Meet The 'Monopoly' Man Who Has Been Photobombing CEOs In Congress This Week

The Monopoly man dropped the ultimate photobomb on Washington this week.

Amanda Werner of Americans for Financial Reform and Public Citizen blew up the internet on Wednesday by slipping on a black top hat and a bushy white mustache and sitting two rows behind Equifax disgraced ex-CEO Richard Smith during his Senate Banking Committee testimony on Wednesday.

The costume is immediately recognizable as Rich Uncle Pennybags from the board game Monopoly — always a powerful image of wealth and pomposity begging to be punctured.

Werner, who uses the gender pronoun "they" instead of "he" or "she," used the monocle and dabbed forehead sweat with giant paper money bags — accessories they purchased on Amazon.

“I don’t know if he noticed me, but his representatives from Equifax noticed me,” Werner told Newsweek. “I got a lot of dirty looks and I think they tried to kick me out but they couldn’t because I wasn’t doing anything illegal.”

Smith was testifying about his company's data breach, which compromised information of more than 145 million people. He said he claimed "full responsibility," but that didn't prevent Werner, an activist for Americans for Financial Reform and Public Citizen, from making a larger stand against fine print in contracts that corporations exploit to limit consumers' rights.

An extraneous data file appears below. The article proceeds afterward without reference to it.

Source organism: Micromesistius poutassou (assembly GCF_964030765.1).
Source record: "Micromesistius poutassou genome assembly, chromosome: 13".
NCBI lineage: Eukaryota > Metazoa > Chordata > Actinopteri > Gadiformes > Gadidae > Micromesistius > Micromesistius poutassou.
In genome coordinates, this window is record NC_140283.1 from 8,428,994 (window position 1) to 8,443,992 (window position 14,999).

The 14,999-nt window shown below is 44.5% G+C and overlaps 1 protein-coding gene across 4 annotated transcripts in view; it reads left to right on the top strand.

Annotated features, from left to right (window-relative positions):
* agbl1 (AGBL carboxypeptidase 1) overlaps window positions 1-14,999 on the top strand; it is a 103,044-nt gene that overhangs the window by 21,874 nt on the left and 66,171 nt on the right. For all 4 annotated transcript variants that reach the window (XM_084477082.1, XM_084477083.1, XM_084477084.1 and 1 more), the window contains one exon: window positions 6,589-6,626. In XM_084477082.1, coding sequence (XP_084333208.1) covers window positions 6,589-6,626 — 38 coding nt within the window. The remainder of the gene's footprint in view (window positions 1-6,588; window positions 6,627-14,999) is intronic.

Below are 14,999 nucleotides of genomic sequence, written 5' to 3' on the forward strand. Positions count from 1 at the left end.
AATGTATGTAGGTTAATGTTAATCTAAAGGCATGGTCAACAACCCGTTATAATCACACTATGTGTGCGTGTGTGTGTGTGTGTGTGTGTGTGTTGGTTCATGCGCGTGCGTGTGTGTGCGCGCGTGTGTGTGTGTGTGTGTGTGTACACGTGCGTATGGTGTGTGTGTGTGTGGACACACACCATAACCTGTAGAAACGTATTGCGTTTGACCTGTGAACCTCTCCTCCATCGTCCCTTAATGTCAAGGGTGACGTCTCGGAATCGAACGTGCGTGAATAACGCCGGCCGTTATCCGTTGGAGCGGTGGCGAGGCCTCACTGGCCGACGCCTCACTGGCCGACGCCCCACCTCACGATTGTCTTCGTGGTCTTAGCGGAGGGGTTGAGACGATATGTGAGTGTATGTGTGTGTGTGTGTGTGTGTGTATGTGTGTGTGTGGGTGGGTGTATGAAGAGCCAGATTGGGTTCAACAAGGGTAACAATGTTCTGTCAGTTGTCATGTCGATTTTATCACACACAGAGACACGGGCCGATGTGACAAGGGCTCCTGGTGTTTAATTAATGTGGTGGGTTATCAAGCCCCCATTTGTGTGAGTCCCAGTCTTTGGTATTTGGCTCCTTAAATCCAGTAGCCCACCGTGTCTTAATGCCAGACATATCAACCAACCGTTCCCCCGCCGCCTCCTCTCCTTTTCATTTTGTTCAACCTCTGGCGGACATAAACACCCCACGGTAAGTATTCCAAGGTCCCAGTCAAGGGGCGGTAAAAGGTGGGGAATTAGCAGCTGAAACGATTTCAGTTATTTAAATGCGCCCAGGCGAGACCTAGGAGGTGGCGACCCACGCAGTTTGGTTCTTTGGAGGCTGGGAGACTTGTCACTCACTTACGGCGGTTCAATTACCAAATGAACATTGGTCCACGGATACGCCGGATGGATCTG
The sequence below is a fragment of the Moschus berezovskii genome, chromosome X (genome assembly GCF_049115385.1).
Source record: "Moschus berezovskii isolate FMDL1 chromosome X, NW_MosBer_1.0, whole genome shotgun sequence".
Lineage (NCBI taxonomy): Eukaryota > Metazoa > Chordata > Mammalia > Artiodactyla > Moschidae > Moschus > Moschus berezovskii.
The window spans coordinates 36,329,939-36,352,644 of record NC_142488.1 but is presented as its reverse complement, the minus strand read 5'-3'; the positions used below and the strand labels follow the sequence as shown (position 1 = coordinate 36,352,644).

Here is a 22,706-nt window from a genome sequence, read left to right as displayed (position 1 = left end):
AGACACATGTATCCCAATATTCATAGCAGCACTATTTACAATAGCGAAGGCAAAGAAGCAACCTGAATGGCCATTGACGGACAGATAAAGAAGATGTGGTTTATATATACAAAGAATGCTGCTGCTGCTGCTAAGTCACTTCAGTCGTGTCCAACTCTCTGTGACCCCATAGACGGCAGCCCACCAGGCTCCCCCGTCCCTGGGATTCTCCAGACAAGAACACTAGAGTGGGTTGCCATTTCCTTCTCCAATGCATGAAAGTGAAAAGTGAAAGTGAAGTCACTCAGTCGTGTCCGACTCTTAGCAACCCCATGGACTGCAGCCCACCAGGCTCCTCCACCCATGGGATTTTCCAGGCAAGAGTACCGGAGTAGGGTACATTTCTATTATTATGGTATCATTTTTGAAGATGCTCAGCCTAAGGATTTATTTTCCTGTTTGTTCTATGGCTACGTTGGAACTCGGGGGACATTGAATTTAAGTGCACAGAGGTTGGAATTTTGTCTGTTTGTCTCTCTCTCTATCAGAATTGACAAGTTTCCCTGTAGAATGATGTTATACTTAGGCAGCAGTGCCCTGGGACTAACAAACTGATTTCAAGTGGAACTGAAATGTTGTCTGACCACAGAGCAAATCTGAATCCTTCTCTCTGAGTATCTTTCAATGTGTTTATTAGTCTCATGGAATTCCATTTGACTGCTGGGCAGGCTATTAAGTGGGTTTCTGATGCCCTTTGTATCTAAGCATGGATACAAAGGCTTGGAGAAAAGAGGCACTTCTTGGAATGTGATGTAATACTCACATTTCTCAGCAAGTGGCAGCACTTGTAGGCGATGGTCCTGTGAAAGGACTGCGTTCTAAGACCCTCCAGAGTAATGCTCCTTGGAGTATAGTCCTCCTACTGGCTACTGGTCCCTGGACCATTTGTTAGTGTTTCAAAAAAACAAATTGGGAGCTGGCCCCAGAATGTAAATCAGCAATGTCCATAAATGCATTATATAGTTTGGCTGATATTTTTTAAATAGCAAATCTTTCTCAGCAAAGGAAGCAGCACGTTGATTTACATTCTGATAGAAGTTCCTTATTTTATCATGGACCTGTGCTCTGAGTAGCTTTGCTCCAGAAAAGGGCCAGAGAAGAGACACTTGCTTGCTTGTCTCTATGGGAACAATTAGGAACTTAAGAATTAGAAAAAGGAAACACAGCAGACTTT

Werner says that, “as silly as it was,” their photobombing and "Get out of jail free" cards brought more attention to the cause.

“I definitely want to make sure that if folks know that if they were amused by the Monopoly man to call their senators and urge them to vote no” on forced arbitration and to “support the arbitration rule,” Werner said.

They also showed up in the costume outside the same hearing room Tuesday, when the banking committee was updated about last year's fake accounts scandal at Wells Fargo.

Even if Smith didn’t notice, CSPAN caught it on camera and Twitter made use of the footage.

The stunt blew up on social media, with tweets calling attention to the activist.

"The Monopoly Man who is wiping his brow with money and twirling his mustache is magical," @AltlandCarolyn tweeted.


 

Werner's channeling of the fictional Pennybags was reminiscent of the Billionaires for Bush, a similarly garbed group of activists who took to the streets to satirically support George W. Bush, drawing particular attention to policies that would benefit corporations and the upper class.

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